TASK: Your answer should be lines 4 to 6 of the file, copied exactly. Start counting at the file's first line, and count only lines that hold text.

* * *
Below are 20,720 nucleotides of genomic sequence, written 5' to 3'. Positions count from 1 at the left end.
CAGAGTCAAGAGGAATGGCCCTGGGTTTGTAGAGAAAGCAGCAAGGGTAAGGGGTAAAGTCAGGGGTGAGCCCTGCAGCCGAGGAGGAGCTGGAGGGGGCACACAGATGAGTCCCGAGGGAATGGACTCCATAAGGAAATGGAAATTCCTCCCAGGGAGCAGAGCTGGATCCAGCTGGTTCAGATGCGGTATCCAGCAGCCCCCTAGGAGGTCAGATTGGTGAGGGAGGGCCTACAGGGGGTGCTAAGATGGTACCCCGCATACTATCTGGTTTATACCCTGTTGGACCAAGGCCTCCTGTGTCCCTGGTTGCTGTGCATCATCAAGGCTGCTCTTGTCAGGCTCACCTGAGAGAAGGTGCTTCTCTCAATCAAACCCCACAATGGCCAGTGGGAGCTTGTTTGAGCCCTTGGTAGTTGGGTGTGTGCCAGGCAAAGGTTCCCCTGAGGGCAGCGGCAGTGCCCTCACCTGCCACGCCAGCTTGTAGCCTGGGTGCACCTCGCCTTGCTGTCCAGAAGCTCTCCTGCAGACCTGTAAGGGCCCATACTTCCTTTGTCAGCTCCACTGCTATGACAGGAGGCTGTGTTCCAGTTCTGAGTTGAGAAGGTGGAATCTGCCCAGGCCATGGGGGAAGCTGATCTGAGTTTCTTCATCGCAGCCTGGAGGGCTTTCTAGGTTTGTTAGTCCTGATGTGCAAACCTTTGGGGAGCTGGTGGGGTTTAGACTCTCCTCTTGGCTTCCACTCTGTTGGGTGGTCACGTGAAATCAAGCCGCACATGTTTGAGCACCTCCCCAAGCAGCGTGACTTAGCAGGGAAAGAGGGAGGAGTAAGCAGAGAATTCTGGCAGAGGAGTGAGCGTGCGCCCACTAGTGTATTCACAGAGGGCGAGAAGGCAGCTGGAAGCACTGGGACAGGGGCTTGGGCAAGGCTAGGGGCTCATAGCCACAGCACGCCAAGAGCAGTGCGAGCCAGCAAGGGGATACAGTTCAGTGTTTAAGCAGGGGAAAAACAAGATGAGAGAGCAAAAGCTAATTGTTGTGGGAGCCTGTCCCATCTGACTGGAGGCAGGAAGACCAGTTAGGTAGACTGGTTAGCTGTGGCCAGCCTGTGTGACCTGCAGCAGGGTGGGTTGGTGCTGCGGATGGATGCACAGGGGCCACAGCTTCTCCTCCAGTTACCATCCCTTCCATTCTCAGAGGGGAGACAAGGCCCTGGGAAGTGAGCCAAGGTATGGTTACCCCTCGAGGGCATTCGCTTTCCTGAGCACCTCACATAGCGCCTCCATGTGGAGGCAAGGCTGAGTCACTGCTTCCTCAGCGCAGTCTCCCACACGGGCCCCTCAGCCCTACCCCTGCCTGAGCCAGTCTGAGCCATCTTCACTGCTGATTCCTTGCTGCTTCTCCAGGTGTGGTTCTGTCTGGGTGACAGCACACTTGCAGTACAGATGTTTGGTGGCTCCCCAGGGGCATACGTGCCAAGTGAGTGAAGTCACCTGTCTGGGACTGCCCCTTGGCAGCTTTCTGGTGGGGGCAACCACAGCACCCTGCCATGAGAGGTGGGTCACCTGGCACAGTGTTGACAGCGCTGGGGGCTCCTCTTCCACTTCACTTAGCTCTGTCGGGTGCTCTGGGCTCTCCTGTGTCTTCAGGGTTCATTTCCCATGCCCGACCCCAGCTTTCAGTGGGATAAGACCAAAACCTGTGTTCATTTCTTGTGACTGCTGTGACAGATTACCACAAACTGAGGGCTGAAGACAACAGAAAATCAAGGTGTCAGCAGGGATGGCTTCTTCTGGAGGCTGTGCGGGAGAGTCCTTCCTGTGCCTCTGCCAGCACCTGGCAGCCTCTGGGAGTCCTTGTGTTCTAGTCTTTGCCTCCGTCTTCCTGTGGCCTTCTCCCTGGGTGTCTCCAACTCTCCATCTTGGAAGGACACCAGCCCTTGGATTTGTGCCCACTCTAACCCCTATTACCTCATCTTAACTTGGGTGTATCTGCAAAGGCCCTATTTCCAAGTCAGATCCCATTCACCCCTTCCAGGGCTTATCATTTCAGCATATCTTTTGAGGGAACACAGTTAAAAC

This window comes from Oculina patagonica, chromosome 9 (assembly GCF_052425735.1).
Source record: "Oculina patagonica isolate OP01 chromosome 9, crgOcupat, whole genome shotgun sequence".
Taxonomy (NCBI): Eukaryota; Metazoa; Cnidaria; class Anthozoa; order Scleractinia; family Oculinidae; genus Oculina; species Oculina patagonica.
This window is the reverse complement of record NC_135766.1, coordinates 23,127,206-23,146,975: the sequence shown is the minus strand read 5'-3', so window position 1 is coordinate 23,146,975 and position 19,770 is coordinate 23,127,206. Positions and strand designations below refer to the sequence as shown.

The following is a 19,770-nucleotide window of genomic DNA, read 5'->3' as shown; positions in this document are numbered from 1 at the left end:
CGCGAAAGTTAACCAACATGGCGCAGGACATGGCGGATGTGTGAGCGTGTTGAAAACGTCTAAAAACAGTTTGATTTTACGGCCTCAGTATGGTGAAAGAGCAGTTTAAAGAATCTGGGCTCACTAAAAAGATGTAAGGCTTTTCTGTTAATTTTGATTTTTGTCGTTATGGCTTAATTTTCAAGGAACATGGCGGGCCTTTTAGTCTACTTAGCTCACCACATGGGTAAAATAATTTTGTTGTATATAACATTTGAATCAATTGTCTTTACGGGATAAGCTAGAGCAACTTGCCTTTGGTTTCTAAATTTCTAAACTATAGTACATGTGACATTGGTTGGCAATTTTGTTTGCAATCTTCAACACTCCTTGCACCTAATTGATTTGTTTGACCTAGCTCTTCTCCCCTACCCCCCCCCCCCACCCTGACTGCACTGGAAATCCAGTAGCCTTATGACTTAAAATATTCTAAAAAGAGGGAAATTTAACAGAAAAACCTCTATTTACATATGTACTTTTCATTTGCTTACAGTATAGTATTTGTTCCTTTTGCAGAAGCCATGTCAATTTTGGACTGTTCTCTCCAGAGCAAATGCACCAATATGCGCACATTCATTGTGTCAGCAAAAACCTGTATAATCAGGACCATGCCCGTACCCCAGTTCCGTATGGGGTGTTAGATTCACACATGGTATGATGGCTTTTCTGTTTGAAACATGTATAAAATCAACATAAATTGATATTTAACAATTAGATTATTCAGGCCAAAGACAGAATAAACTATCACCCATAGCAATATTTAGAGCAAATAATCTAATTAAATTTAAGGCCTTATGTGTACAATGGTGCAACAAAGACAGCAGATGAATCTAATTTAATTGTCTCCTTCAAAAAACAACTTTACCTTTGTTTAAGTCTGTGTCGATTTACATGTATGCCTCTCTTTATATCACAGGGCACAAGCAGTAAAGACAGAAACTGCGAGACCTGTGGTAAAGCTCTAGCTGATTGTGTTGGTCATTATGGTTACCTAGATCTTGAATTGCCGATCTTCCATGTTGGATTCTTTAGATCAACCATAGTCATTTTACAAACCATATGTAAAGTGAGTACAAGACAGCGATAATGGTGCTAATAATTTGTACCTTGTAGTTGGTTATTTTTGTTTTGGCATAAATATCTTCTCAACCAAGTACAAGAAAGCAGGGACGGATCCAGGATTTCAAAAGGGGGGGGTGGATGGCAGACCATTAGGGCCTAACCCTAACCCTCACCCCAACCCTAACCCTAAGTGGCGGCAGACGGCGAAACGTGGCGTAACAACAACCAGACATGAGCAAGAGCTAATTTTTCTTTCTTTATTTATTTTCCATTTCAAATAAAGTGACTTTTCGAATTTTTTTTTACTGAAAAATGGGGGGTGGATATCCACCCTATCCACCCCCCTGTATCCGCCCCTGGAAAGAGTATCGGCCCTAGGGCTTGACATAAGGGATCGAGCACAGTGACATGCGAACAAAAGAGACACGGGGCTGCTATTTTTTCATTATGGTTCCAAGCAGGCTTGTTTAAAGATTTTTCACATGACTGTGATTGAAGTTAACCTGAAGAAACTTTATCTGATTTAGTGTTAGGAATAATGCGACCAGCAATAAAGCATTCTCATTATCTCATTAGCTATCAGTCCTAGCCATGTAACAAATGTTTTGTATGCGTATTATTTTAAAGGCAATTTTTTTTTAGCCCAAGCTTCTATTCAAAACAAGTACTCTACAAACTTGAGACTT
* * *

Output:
Source record: "Oculina patagonica isolate OP01 chromosome 9, crgOcupat, whole genome shotgun sequence".
Taxonomy (NCBI): Eukaryota; Metazoa; Cnidaria; class Anthozoa; order Scleractinia; family Oculinidae; genus Oculina; species Oculina patagonica.
This window is the reverse complement of record NC_135766.1, coordinates 23,127,206-23,146,975: the sequence shown is the minus strand read 5'-3', so window position 1 is coordinate 23,146,975 and position 19,770 is coordinate 23,127,206. Positions and strand designations below refer to the sequence as shown.